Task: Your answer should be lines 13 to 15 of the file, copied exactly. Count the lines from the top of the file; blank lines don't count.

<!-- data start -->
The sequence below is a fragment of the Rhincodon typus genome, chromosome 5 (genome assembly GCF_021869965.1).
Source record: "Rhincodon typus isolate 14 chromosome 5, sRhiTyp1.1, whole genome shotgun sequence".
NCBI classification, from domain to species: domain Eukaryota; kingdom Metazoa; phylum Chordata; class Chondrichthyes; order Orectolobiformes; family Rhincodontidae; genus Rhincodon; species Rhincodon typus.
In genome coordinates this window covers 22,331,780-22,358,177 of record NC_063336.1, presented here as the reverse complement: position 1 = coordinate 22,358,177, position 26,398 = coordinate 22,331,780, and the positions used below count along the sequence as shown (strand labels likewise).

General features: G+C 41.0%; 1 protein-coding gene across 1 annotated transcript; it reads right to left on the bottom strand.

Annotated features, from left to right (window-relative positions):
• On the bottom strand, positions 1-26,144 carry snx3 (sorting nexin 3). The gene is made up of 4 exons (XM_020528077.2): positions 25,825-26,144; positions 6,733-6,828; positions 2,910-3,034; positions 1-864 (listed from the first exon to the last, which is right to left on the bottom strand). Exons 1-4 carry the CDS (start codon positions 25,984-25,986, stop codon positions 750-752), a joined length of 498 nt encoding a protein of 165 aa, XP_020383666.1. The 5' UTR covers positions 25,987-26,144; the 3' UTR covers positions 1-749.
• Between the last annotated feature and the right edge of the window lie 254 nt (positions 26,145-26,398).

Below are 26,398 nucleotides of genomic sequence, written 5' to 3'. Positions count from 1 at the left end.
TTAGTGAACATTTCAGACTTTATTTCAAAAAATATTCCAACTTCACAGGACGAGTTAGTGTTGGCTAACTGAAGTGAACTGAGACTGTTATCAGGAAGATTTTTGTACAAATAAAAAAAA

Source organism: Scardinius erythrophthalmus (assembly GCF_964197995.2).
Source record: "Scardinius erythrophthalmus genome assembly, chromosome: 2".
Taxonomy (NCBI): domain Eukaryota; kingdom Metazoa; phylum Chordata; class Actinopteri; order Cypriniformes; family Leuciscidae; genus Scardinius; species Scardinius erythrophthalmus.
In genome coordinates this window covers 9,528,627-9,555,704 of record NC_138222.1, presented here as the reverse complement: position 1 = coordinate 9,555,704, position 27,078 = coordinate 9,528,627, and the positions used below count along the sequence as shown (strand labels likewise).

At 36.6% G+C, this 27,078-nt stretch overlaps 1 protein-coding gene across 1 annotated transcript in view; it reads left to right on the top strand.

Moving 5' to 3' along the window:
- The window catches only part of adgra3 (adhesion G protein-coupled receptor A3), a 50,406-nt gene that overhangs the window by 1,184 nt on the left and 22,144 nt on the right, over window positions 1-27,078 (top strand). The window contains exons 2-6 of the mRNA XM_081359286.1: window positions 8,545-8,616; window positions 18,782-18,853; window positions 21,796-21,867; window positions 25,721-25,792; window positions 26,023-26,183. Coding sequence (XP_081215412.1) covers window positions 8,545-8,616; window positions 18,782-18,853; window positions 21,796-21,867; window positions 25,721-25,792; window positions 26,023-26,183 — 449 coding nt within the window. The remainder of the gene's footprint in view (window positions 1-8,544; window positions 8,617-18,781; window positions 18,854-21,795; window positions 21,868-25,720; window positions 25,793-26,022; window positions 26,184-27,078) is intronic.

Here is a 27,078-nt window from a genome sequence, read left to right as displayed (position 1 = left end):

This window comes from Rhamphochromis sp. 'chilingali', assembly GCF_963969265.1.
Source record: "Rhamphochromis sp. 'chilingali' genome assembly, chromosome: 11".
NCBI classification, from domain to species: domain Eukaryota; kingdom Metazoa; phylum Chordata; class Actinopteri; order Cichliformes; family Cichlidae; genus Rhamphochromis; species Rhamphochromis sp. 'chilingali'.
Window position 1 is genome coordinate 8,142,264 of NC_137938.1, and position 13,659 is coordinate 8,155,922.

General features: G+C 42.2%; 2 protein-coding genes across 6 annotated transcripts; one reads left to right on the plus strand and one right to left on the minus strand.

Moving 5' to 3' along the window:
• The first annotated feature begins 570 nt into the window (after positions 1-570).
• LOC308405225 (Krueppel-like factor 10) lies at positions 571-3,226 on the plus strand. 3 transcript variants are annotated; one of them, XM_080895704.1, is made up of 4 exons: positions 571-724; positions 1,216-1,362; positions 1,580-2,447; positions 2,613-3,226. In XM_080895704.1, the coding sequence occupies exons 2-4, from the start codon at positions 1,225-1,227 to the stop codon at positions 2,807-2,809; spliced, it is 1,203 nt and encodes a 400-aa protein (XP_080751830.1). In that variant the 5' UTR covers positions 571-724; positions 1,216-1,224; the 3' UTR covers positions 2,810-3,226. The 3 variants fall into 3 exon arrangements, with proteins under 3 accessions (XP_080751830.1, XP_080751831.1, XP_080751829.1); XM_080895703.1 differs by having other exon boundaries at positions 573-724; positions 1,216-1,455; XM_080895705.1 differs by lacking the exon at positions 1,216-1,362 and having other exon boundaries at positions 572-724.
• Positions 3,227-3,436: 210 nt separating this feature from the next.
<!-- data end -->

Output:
Taxonomy (NCBI): domain Eukaryota; kingdom Metazoa; phylum Chordata; class Actinopteri; order Cypriniformes; family Leuciscidae; genus Scardinius; species Scardinius erythrophthalmus.
In genome coordinates this window covers 9,528,627-9,555,704 of record NC_138222.1, presented here as the reverse complement: position 1 = coordinate 9,555,704, position 27,078 = coordinate 9,528,627, and the positions used below count along the sequence as shown (strand labels likewise).

At 36.6% G+C, this 27,078-nt stretch overlaps 1 protein-coding gene across 1 annotated transcript in view; it reads left to right on the top strand.